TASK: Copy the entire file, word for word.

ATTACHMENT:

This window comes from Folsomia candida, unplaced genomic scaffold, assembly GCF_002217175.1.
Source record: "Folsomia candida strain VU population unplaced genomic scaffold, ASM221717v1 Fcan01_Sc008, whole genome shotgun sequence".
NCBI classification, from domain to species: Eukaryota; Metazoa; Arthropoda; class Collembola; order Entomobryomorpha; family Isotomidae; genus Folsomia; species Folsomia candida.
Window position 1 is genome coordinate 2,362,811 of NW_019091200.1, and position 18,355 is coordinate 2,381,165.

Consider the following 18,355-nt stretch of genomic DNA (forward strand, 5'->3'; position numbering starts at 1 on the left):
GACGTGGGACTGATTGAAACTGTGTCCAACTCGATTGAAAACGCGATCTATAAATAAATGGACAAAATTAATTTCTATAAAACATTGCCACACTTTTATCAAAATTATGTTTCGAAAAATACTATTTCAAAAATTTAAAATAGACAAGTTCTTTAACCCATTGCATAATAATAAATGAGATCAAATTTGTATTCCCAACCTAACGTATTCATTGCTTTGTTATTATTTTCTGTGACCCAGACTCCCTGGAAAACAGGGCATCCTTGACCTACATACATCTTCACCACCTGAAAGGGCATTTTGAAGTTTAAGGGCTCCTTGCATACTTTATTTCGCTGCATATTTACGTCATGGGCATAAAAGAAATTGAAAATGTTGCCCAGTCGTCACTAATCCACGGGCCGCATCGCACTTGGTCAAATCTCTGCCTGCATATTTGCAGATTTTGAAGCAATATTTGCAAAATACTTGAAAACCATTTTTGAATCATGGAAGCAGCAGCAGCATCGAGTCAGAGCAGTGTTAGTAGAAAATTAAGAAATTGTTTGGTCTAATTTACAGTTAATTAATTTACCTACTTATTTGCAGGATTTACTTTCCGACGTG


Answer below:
This window comes from Folsomia candida, unplaced genomic scaffold, assembly GCF_002217175.1.
Source record: "Folsomia candida strain VU population unplaced genomic scaffold, ASM221717v1 Fcan01_Sc008, whole genome shotgun sequence".
NCBI classification, from domain to species: Eukaryota; Metazoa; Arthropoda; class Collembola; order Entomobryomorpha; family Isotomidae; genus Folsomia; species Folsomia candida.
Window position 1 is genome coordinate 2,362,811 of NW_019091200.1, and position 18,355 is coordinate 2,381,165.

Consider the following 18,355-nt stretch of genomic DNA (forward strand, 5'->3'; position numbering starts at 1 on the left):
GACGTGGGACTGATTGAAACTGTGTCCAACTCGATTGAAAACGCGATCTATAAATAAATGGACAAAATTAATTTCTATAAAACATTGCCACACTTTTATCAAAATTATGTTTCGAAAAATACTATTTCAAAAATTTAAAATAGACAAGTTCTTTAACCCATTGCATAATAATAAATGAGATCAAATTTGTATTCCCAACCTAACGTATTCATTGCTTTGTTATTATTTTCTGTGACCCAGACTCCCTGGAAAACAGGGCATCCTTGACCTACATACATCTTCACCACCTGAAAGGGCATTTTGAAGTTTAAGGGCTCCTTGCATACTTTATTTCGCTGCATATTTACGTCATGGGCATAAAAGAAATTGAAAATGTTGCCCAGTCGTCACTAATCCACGGGCCGCATCGCACTTGGTCAAATCTCTGCCTGCATATTTGCAGATTTTGAAGCAATATTTGCAAAATACTTGAAAACCATTTTTGAATCATGGAAGCAGCAGCAGCATCGAGTCAGAGCAGTGTTAGTAGAAAATTAAGAAATTGTTTGGTCTAATTTACAGTTAATTAATTTACCTACTTATTTGCAGGATTTACTTTCCGACGTG